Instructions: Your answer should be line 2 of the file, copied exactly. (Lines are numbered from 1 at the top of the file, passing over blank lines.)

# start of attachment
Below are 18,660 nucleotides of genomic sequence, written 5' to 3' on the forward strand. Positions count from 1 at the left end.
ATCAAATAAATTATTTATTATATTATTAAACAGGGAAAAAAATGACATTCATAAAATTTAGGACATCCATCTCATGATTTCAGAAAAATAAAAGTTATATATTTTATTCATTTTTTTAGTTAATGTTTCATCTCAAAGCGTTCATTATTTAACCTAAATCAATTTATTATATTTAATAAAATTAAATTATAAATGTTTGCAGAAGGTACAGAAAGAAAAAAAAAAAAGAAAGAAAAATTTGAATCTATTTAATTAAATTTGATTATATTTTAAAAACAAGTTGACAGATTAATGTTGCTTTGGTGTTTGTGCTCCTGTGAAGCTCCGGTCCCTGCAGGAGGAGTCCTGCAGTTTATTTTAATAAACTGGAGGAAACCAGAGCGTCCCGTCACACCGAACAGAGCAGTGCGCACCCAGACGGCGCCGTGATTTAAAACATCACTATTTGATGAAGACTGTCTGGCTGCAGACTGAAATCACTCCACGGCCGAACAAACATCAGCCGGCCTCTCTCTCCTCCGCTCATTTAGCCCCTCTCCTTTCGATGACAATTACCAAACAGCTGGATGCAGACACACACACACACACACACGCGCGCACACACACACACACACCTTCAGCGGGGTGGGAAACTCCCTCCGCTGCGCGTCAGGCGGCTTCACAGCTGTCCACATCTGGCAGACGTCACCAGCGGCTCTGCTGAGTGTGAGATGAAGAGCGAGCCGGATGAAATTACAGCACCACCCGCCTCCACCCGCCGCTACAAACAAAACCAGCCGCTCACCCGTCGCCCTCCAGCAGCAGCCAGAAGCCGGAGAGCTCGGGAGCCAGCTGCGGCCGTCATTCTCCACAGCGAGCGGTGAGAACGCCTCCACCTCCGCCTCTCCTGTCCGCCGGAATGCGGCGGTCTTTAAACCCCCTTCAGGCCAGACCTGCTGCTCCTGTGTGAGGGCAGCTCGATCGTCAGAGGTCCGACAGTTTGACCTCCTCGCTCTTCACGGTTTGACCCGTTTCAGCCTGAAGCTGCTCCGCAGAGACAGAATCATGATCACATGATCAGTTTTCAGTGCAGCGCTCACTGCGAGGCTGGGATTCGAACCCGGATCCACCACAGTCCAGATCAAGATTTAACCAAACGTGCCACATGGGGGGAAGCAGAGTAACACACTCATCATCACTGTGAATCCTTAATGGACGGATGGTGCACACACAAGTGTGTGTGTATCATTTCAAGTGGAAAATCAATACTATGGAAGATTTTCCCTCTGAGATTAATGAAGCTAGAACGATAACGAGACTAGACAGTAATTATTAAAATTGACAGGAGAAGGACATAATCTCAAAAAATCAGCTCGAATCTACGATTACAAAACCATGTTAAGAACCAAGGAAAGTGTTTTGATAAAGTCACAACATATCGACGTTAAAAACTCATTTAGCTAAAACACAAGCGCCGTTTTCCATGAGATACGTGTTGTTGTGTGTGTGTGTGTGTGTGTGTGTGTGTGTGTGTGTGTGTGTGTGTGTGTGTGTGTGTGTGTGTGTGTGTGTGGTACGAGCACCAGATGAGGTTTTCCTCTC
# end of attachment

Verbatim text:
ATCAAATAAATTATTTATTATATTATTAAACAGGGAAAAAAATGACATTCATAAAATTTAGGACATCCATCTCATGATTTCAGAAAAATAAAAGTTATATATTTTATTCATTTTTTTAGTTAATGTTTCATCTCAAAGCGTTCATTATTTAACCTAAATCAATTTATTATATTTAATAAAATTAAATTATAAATGTTTGCAGAAGGTACAGAAAGAAAAAAAAAAAAGAAAGAAAAATTTGAATCTATTTAATTAAATTTGATTATATTTTAAAAACAAGTTGACAGATTAATGTTGCTTTGGTGTTTGTGCTCCTGTGAAGCTCCGGTCCCTGCAGGAGGAGTCCTGCAGTTTATTTTAATAAACTGGAGGAAACCAGAGCGTCCCGTCACACCGAACAGAGCAGTGCGCACCCAGACGGCGCCGTGATTTAAAACATCACTATTTGATGAAGACTGTCTGGCTGCAGACTGAAATCACTCCACGGCCGAACAAACATCAGCCGGCCTCTCTCTCCTCCGCTCATTTAGCCCCTCTCCTTTCGATGACAATTACCAAACAGCTGGATGCAGACACACACACACACACACACGCGCGCACACACACACACACACCTTCAGCGGGGTGGGAAACTCCCTCCGCTGCGCGTCAGGCGGCTTCACAGCTGTCCACATCTGGCAGACGTCACCAGCGGCTCTGCTGAGTGTGAGATGAAGAGCGAGCCGGATGAAATTACAGCACCACCCGCCTCCACCCGCCGCTACAAACAAAACCAGCCGCTCACCCGTCGCCCTCCAGCAGCAGCCAGAAGCCGGAGAGCTCGGGAGCCAGCTGCGGCCGTCATTCTCCACAGCGAGCGGTGAGAACGCCTCCACCTCCGCCTCTCCTGTCCGCCGGAATGCGGCGGTCTTTAAACCCCCTTCAGGCCAGACCTGCTGCTCCTGTGTGAGGGCAGCTCGATCGTCAGAGGTCCGACAGTTTGACCTCCTCGCTCTTCACGGTTTGACCCGTTTCAGCCTGAAGCTGCTCCGCAGAGACAGAATCATGATCACATGATCAGTTTTCAGTGCAGCGCTCACTGCGAGGCTGGGATTCGAACCCGGATCCACCACAGTCCAGATCAAGATTTAACCAAACGTGCCACATGGGGGGAAGCAGAGTAACACACTCATCATCACTGTGAATCCTTAATGGACGGATGGTGCACACACAAGTGTGTGTGTATCATTTCAAGTGGAAAATCAATACTATGGAAGATTTTCCCTCTGAGATTAATGAAGCTAGAACGATAACGAGACTAGACAGTAATTATTAAAATTGACAGGAGAAGGACATAATCTCAAAAAATCAGCTCGAATCTACGATTACAAAACCATGTTAAGAACCAAGGAAAGTGTTTTGATAAAGTCACAACATATCGACGTTAAAAACTCATTTAGCTAAAACACAAGCGCCGTTTTCCATGAGATACGTGTTGTTGTGTGTGTGTGTGTGTGTGTGTGTGTGTGTGTGTGTGTGTGTGTGTGTGTGTGTGTGTGTGTGTGTGTGTGTGGTACGAGCACCAGATGAGGTTTTCCTCTC